Romance of the ancient Silk Road

Landscapes are often stark, ethereal and hauntingly beautiful.

A game of “Goat Pulling” (Oglaq-tatish)

If ever there was any journey that conjures up mysticism, romanticism, and adventure, of the Indiana Jones kind, it would have to be the Ancient Silk Road or the Trans-Siberian Railway. Just the very name transports one to a bygone era.

From early second century BCE, the Ancient Silk Road was formed from a network of trade routes linking China and the West, playing a central role in the exchange of trade, culture, and religion; alongside political skirmishes.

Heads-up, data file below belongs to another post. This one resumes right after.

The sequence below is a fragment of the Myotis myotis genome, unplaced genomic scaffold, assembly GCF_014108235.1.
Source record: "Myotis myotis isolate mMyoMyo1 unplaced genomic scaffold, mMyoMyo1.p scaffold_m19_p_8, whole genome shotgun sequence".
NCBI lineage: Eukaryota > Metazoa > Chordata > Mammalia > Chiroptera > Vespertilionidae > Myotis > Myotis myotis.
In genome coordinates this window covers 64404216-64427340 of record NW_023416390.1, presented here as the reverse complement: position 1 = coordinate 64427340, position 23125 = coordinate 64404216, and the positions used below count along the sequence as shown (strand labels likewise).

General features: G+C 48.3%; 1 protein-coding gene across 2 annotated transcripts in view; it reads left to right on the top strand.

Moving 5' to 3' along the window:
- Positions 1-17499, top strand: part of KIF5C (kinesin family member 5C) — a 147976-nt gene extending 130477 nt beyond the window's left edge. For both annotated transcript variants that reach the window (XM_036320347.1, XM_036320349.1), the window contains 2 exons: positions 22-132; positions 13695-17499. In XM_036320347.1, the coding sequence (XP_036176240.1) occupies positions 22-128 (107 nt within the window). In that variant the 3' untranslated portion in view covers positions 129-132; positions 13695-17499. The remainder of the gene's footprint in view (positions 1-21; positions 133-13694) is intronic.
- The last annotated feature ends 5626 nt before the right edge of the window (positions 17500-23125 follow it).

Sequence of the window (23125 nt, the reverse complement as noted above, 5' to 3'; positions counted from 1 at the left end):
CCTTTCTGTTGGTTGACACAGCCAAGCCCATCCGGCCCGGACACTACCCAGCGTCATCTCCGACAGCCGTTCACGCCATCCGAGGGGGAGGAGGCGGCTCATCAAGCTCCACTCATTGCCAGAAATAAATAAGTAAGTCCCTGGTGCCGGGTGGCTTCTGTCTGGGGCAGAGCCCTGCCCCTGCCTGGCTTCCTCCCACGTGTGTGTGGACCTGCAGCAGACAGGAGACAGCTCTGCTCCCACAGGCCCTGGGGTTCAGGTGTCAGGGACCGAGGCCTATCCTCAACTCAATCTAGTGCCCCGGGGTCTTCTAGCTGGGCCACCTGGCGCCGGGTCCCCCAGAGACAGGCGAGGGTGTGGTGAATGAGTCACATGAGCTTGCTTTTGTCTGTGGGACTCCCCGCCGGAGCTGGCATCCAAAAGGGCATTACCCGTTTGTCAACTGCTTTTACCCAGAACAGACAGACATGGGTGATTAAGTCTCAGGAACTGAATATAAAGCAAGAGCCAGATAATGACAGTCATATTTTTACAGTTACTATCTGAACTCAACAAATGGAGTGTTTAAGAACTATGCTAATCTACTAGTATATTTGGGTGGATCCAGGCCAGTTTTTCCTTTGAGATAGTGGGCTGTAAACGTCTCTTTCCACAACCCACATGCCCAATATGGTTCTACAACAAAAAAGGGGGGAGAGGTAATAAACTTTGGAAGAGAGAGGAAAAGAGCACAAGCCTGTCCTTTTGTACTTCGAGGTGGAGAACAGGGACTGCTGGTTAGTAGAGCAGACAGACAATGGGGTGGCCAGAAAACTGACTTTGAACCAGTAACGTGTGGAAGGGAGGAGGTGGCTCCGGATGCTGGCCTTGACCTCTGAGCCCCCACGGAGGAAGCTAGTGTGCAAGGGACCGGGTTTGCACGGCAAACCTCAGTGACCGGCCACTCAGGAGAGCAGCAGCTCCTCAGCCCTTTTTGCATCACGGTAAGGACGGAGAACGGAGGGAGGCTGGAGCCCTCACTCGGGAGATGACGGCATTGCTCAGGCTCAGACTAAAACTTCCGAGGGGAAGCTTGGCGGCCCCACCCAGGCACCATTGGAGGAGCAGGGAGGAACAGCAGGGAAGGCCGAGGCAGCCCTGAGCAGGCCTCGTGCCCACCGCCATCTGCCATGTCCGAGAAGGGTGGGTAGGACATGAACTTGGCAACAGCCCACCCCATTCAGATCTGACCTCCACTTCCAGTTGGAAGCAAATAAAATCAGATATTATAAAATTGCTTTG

The route starts from Chang’an (today’s Xian), along the Gansu corridor, reaching Dunhuang on the edge of the Taklimakan, before diverging on the Northern Route or the Southern Route, to eventually converge in Kashgar, located at the foot of the Pamirs Mountains. Kashgar was once an oasis for tired travellers, traders, and monks alike. From there, caravans departed for Central Asia, India, Pakistan and ancient Persia (currently Iran).

The Northern Route traversed the Torugart Pass in the Tian Shan Mountains leading to/from China meets the Pakistani-Chinese border at Khunjerab Pass.

Islamabad to Kashgar via N35, Karakoram highway, G314, about 1,300km

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